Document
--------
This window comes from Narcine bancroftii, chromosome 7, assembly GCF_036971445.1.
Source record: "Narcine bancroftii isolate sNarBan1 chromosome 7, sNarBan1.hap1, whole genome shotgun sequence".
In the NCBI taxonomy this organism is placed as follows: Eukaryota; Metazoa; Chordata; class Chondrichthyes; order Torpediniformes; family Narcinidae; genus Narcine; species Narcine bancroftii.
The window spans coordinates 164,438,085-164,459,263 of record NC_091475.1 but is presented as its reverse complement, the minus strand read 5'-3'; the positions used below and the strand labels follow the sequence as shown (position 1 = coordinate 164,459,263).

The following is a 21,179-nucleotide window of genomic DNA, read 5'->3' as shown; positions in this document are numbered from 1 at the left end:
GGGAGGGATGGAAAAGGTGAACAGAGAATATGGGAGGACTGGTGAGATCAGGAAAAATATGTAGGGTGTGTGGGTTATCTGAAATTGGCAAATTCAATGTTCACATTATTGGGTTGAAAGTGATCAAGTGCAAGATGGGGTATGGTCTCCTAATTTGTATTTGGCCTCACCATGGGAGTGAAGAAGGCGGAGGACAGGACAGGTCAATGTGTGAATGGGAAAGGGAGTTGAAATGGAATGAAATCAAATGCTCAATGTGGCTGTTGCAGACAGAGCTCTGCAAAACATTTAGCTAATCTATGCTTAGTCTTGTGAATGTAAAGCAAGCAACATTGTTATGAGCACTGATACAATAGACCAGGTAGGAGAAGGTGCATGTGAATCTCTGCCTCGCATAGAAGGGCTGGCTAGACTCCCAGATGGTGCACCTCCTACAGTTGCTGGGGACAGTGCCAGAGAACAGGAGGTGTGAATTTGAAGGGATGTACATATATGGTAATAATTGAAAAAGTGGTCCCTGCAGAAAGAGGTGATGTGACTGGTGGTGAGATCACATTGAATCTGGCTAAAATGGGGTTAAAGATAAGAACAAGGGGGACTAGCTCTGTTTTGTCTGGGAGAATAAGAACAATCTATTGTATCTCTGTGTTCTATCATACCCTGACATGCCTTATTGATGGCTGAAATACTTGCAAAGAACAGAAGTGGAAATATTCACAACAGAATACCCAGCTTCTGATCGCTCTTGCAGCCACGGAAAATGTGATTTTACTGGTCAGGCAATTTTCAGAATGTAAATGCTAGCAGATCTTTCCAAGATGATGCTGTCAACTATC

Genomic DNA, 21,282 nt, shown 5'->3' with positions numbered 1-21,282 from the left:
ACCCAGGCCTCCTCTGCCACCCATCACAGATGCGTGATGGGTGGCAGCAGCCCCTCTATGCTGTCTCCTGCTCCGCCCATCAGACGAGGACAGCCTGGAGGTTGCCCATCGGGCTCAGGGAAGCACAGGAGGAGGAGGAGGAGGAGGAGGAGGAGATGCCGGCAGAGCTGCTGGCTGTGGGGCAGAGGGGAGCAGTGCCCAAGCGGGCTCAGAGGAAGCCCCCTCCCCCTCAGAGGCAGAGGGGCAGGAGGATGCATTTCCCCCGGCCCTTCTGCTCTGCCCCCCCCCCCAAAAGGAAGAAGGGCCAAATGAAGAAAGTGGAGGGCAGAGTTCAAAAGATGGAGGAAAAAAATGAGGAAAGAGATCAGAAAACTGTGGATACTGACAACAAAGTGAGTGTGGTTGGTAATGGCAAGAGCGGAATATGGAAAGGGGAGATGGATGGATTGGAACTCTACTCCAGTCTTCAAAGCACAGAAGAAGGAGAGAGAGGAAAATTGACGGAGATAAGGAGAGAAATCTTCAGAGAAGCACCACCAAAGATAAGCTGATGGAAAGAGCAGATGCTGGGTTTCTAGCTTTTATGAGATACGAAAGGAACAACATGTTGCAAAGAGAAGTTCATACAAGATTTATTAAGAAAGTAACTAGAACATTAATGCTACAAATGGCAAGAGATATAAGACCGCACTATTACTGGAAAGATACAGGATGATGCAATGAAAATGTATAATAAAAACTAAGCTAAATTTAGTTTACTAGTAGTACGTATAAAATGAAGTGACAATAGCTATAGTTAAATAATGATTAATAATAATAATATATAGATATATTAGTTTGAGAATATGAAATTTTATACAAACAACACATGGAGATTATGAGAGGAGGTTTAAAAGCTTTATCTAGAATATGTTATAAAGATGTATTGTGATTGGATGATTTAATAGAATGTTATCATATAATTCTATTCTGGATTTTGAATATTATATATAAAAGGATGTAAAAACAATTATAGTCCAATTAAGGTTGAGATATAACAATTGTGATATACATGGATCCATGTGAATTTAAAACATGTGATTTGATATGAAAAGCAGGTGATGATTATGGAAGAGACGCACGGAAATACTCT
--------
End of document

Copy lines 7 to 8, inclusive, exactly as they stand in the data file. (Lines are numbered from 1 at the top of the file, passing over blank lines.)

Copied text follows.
Genomic DNA, 21,282 nt, shown 5'->3' with positions numbered 1-21,282 from the left:
ACCCAGGCCTCCTCTGCCACCCATCACAGATGCGTGATGGGTGGCAGCAGCCCCTCTATGCTGTCTCCTGCTCCGCCCATCAGACGAGGACAGCCTGGAGGTTGCCCATCGGGCTCAGGGAAGCACAGGAGGAGGAGGAGGAGGAGGAGGAGGAGATGCCGGCAGAGCTGCTGGCTGTGGGGCAGAGGGGAGCAGTGCCCAAGCGGGCTCAGAGGAAGCCCCCTCCCCCTCAGAGGCAGAGGGGCAGGAGGATGCATTTCCCCCGGCCCTTCTGCTCTGCCCCCCCCCCCAAAAGGAAGAAGGGCCAAATGAAGAAAGTGGAGGGCAGAGTTCAAAAGATGGAGGAAAAAAATGAGGAAAGAGATCAGAAAACTGTGGATACTGACAACAAAGTGAGTGTGGTTGGTAATGGCAAGAGCGGAATATGGAAAGGGGAGATGGATGGATTGGAACTCTACTCCAGTCTTCAAAGCACAGAAGAAGGAGAGAGAGGAAAATTGACGGAGATAAGGAGAGAAATCTTCAGAGAAGCACCACCAAAGATAAGCTGATGGAAAGAGCAGATGCTGGGTTTCTAGCTTTTATGAGATACGAAAGGAACAACATGTTGCAAAGAGAAGTTCATACAAGATTTATTAAGAAAGTAACTAGAACATTAATGCTACAAATGGCAAGAGATATAAGACCGCACTATTACTGGAAAGATACAGGATGATGCAATGAAAATGTATAATAAAAACTAAGCTAAATTTAGTTTACTAGTAGTACGTATAAAATGAAGTGACAATAGCTATAGTTAAATAATGATTAATAATAATAATATATAGATATATTAGTTTGAGAATATGAAATTTTATACAAACAACACATGGAGATTATGAGAGGAGGTTTAAAAGCTTTATCTAGAATATGTTATAAAGATGTATTGTGATTGGATGATTTAATAGAATGTTATCATATAATTCTATTCTGGATTTTGAATATTATATATAAAAGGATGTAAAAACAATTATAGTCCAATTAAGGTTGAGATATAACAATTGTGATATACATGGATCCATGTGAATTTAAAACATGTGATTTGATATGAAAAGCAGGTGATGATTATGGAAGAGACGCACGGAAATACTCT